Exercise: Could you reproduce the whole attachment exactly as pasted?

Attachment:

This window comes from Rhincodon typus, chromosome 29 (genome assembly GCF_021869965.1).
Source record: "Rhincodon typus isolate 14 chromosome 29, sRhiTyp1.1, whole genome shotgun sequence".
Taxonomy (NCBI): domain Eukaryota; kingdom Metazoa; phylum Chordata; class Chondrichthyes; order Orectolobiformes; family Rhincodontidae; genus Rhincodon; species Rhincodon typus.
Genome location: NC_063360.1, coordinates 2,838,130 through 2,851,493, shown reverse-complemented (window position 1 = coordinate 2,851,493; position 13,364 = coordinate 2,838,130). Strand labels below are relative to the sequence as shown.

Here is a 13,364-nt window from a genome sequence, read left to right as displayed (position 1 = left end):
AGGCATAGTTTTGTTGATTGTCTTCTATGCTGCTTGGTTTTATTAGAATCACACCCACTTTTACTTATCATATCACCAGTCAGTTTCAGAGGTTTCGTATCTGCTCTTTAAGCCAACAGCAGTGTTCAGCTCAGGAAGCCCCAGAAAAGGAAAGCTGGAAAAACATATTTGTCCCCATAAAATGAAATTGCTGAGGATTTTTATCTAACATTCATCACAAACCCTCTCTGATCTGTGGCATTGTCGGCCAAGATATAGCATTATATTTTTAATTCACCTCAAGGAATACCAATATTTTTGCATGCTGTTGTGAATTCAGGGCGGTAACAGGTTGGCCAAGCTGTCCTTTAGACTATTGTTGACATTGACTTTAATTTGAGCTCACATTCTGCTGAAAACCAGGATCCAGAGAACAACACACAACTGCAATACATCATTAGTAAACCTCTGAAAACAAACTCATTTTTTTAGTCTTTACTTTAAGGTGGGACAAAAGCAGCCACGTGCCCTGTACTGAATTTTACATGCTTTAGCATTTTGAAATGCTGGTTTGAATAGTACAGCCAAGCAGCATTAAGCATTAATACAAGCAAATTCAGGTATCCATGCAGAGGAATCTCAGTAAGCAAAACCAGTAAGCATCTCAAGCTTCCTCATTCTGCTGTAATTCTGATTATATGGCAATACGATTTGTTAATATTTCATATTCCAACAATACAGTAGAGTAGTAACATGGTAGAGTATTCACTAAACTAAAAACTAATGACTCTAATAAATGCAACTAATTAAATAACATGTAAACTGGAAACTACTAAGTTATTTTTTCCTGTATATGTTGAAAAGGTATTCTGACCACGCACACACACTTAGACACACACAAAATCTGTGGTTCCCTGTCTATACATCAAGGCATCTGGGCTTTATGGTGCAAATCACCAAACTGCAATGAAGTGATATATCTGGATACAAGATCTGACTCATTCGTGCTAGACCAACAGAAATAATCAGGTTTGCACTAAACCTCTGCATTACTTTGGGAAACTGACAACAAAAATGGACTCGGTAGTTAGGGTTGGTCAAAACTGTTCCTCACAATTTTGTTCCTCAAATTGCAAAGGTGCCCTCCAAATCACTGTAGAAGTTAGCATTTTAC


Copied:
This window comes from Rhincodon typus, chromosome 29 (genome assembly GCF_021869965.1).
Source record: "Rhincodon typus isolate 14 chromosome 29, sRhiTyp1.1, whole genome shotgun sequence".
Taxonomy (NCBI): domain Eukaryota; kingdom Metazoa; phylum Chordata; class Chondrichthyes; order Orectolobiformes; family Rhincodontidae; genus Rhincodon; species Rhincodon typus.
Genome location: NC_063360.1, coordinates 2,838,130 through 2,851,493, shown reverse-complemented (window position 1 = coordinate 2,851,493; position 13,364 = coordinate 2,838,130). Strand labels below are relative to the sequence as shown.

Here is a 13,364-nt window from a genome sequence, read left to right as displayed (position 1 = left end):
AGGCATAGTTTTGTTGATTGTCTTCTATGCTGCTTGGTTTTATTAGAATCACACCCACTTTTACTTATCATATCACCAGTCAGTTTCAGAGGTTTCGTATCTGCTCTTTAAGCCAACAGCAGTGTTCAGCTCAGGAAGCCCCAGAAAAGGAAAGCTGGAAAAACATATTTGTCCCCATAAAATGAAATTGCTGAGGATTTTTATCTAACATTCATCACAAACCCTCTCTGATCTGTGGCATTGTCGGCCAAGATATAGCATTATATTTTTAATTCACCTCAAGGAATACCAATATTTTTGCATGCTGTTGTGAATTCAGGGCGGTAACAGGTTGGCCAAGCTGTCCTTTAGACTATTGTTGACATTGACTTTAATTTGAGCTCACATTCTGCTGAAAACCAGGATCCAGAGAACAACACACAACTGCAATACATCATTAGTAAACCTCTGAAAACAAACTCATTTTTTTAGTCTTTACTTTAAGGTGGGACAAAAGCAGCCACGTGCCCTGTACTGAATTTTACATGCTTTAGCATTTTGAAATGCTGGTTTGAATAGTACAGCCAAGCAGCATTAAGCATTAATACAAGCAAATTCAGGTATCCATGCAGAGGAATCTCAGTAAGCAAAACCAGTAAGCATCTCAAGCTTCCTCATTCTGCTGTAATTCTGATTATATGGCAATACGATTTGTTAATATTTCATATTCCAACAATACAGTAGAGTAGTAACATGGTAGAGTATTCACTAAACTAAAAACTAATGACTCTAATAAATGCAACTAATTAAATAACATGTAAACTGGAAACTACTAAGTTATTTTTTCCTGTATATGTTGAAAAGGTATTCTGACCACGCACACACACTTAGACACACACAAAATCTGTGGTTCCCTGTCTATACATCAAGGCATCTGGGCTTTATGGTGCAAATCACCAAACTGCAATGAAGTGATATATCTGGATACAAGATCTGACTCATTCGTGCTAGACCAACAGAAATAATCAGGTTTGCACTAAACCTCTGCATTACTTTGGGAAACTGACAACAAAAATGGACTCGGTAGTTAGGGTTGGTCAAAACTGTTCCTCACAATTTTGTTCCTCAAATTGCAAAGGTGCCCTCCAAATCACTGTAGAAGTTAGCATTTTAC